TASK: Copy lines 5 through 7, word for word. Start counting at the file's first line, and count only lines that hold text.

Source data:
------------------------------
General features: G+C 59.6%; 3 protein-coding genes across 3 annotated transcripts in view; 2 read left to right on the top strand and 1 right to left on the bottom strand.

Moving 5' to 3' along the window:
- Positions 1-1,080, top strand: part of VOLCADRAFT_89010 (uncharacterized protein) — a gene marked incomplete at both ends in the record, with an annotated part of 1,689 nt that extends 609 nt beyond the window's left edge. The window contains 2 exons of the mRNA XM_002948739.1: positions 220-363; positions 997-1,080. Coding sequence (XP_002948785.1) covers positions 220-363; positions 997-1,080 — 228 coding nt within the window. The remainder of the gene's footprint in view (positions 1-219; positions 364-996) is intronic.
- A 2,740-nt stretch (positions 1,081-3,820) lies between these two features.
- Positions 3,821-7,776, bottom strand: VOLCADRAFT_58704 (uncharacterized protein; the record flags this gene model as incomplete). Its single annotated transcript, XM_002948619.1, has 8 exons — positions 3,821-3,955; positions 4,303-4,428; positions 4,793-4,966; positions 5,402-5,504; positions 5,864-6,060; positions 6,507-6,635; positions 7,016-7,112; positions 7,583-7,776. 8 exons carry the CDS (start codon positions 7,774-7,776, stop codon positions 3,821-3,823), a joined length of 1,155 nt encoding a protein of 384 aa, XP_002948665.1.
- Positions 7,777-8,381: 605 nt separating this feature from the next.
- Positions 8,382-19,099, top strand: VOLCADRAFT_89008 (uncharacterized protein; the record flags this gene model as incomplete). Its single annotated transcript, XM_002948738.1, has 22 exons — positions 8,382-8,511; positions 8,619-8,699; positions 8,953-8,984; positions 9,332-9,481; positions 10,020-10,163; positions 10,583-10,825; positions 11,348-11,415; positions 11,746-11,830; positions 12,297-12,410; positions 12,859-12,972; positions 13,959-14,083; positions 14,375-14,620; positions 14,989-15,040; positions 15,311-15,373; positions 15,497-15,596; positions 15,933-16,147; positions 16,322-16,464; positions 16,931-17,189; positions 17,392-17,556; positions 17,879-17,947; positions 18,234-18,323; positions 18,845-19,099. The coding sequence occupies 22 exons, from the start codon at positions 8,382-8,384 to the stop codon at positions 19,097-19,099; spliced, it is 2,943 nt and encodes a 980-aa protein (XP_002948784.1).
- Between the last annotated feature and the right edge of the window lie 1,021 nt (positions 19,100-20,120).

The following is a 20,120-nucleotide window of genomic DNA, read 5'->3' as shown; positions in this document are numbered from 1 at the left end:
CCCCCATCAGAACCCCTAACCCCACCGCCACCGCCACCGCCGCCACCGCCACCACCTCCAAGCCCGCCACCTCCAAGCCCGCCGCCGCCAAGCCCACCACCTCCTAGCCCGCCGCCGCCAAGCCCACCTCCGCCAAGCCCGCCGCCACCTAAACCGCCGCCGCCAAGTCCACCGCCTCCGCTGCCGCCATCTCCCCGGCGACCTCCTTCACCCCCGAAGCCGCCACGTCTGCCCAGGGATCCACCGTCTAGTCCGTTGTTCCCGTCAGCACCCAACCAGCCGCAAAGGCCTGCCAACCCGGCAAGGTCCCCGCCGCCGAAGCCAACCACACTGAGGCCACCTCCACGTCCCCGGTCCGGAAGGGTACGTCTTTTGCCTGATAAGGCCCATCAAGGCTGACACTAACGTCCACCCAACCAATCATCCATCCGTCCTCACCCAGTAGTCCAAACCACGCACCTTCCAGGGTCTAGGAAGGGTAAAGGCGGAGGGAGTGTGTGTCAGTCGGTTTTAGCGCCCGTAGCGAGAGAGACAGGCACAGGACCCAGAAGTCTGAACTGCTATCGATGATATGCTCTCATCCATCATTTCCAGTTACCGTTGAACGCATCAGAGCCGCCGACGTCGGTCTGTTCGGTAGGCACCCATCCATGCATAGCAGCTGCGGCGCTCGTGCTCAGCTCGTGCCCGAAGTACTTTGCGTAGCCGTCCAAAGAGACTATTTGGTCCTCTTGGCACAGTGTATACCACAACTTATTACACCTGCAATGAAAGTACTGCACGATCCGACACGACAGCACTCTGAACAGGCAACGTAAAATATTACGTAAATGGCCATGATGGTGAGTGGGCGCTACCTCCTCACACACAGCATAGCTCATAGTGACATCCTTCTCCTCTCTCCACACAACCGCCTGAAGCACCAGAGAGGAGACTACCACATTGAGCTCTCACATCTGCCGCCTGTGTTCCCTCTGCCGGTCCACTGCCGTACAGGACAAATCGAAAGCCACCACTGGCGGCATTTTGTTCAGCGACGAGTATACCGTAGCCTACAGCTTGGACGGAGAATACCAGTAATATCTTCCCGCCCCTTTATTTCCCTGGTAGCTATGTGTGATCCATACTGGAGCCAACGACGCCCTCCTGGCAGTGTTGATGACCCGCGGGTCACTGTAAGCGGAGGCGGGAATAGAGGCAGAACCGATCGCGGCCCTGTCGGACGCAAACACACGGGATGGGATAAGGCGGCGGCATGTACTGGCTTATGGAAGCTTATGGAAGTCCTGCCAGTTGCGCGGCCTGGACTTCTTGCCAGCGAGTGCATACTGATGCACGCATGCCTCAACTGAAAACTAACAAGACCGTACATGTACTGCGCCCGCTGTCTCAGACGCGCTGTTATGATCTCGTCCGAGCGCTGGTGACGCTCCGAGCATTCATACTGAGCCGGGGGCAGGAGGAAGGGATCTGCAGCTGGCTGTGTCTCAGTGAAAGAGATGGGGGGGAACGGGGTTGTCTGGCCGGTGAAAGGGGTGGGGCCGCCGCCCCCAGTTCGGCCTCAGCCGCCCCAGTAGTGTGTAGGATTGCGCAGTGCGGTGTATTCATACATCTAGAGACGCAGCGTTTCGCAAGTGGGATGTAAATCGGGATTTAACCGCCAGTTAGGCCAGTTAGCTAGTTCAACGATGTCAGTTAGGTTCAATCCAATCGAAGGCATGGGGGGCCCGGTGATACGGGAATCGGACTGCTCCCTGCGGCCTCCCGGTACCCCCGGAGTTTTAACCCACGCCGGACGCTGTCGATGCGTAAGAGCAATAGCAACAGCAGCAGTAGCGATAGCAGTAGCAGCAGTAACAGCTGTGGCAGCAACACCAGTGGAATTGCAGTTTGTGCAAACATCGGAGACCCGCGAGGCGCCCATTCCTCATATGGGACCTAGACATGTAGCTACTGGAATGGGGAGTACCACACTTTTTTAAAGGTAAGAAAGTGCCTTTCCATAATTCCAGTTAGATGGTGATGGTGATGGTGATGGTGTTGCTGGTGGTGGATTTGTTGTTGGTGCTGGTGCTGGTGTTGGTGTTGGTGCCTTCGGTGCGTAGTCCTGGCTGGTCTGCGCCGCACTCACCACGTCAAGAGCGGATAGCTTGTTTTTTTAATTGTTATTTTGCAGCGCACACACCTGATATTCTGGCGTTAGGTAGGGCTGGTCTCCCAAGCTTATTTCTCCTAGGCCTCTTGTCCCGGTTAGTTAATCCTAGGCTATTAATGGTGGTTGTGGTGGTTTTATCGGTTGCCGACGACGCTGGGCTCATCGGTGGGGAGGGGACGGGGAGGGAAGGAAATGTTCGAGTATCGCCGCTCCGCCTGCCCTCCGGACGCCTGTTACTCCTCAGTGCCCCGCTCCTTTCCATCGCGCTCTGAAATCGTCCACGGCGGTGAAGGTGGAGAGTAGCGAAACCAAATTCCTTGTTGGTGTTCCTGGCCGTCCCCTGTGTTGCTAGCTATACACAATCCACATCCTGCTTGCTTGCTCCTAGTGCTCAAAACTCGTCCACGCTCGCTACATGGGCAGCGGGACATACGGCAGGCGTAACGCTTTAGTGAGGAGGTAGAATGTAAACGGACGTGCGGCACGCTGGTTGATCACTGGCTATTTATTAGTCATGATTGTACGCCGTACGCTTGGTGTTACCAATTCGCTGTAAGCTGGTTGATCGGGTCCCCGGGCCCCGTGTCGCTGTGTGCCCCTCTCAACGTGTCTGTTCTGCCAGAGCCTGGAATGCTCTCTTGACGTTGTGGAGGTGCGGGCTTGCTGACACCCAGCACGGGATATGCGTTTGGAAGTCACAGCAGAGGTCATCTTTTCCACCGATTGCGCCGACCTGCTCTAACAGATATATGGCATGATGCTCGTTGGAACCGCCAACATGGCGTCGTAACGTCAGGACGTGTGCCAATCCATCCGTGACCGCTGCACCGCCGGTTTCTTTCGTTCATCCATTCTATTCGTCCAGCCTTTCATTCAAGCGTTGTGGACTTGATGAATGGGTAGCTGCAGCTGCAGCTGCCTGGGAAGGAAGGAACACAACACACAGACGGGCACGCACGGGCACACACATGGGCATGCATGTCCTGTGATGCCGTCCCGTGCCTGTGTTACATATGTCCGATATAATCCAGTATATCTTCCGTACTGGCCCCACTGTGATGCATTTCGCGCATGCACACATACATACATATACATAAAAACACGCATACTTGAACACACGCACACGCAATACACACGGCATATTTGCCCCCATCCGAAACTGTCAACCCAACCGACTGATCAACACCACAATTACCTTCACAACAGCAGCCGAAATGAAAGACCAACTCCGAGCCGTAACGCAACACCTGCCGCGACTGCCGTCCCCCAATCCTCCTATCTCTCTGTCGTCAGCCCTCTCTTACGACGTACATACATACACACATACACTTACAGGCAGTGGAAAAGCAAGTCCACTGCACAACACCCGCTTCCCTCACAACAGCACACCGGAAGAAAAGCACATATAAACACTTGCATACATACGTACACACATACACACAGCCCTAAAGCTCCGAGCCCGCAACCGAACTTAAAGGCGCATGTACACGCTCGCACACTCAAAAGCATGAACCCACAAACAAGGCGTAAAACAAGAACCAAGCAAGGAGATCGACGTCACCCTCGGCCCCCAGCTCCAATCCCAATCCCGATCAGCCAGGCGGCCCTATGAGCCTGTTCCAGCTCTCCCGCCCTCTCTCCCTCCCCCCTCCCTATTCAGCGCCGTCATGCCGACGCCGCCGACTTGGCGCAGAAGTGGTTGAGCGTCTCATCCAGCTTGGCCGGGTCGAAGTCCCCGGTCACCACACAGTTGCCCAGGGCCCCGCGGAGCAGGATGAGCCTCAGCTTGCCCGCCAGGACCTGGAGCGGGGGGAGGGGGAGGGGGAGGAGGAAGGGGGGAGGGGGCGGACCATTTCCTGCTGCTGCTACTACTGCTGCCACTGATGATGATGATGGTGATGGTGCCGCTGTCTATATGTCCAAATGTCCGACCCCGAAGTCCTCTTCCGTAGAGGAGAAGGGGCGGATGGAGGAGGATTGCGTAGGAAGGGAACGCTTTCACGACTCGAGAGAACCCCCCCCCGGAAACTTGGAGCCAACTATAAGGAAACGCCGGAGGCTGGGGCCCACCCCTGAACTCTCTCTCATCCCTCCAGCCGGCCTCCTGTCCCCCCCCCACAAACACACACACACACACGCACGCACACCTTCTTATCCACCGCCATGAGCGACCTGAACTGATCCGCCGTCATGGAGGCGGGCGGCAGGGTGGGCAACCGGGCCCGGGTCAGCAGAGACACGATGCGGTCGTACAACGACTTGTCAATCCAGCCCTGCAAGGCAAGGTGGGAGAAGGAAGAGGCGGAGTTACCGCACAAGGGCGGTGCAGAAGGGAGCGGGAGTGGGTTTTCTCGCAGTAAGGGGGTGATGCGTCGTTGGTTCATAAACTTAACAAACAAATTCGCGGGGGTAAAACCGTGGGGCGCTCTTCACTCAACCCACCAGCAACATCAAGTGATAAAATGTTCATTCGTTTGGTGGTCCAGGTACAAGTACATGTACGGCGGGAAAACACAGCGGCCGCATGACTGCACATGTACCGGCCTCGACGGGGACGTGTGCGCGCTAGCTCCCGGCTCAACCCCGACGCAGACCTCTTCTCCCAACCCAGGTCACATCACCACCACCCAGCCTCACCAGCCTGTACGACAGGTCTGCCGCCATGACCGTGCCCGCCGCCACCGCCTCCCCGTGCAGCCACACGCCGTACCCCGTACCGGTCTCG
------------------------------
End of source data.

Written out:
- Positions 3,821-7,776, bottom strand: VOLCADRAFT_58704 (uncharacterized protein; the record flags this gene model as incomplete). Its single annotated transcript, XM_002948619.1, has 8 exons — positions 3,821-3,955; positions 4,303-4,428; positions 4,793-4,966; positions 5,402-5,504; positions 5,864-6,060; positions 6,507-6,635; positions 7,016-7,112; positions 7,583-7,776. 8 exons carry the CDS (start codon positions 7,774-7,776, stop codon positions 3,821-3,823), a joined length of 1,155 nt encoding a protein of 384 aa, XP_002948665.1.
- Positions 7,777-8,381: 605 nt separating this feature from the next.
- Positions 8,382-19,099, top strand: VOLCADRAFT_89008 (uncharacterized protein; the record flags this gene model as incomplete). Its single annotated transcript, XM_002948738.1, has 22 exons — positions 8,382-8,511; positions 8,619-8,699; positions 8,953-8,984; positions 9,332-9,481; positions 10,020-10,163; positions 10,583-10,825; positions 11,348-11,415; positions 11,746-11,830; positions 12,297-12,410; positions 12,859-12,972; positions 13,959-14,083; positions 14,375-14,620; positions 14,989-15,040; positions 15,311-15,373; positions 15,497-15,596; positions 15,933-16,147; positions 16,322-16,464; positions 16,931-17,189; positions 17,392-17,556; positions 17,879-17,947; positions 18,234-18,323; positions 18,845-19,099. The coding sequence occupies 22 exons, from the start codon at positions 8,382-8,384 to the stop codon at positions 19,097-19,099; spliced, it is 2,943 nt and encodes a 980-aa protein (XP_002948784.1).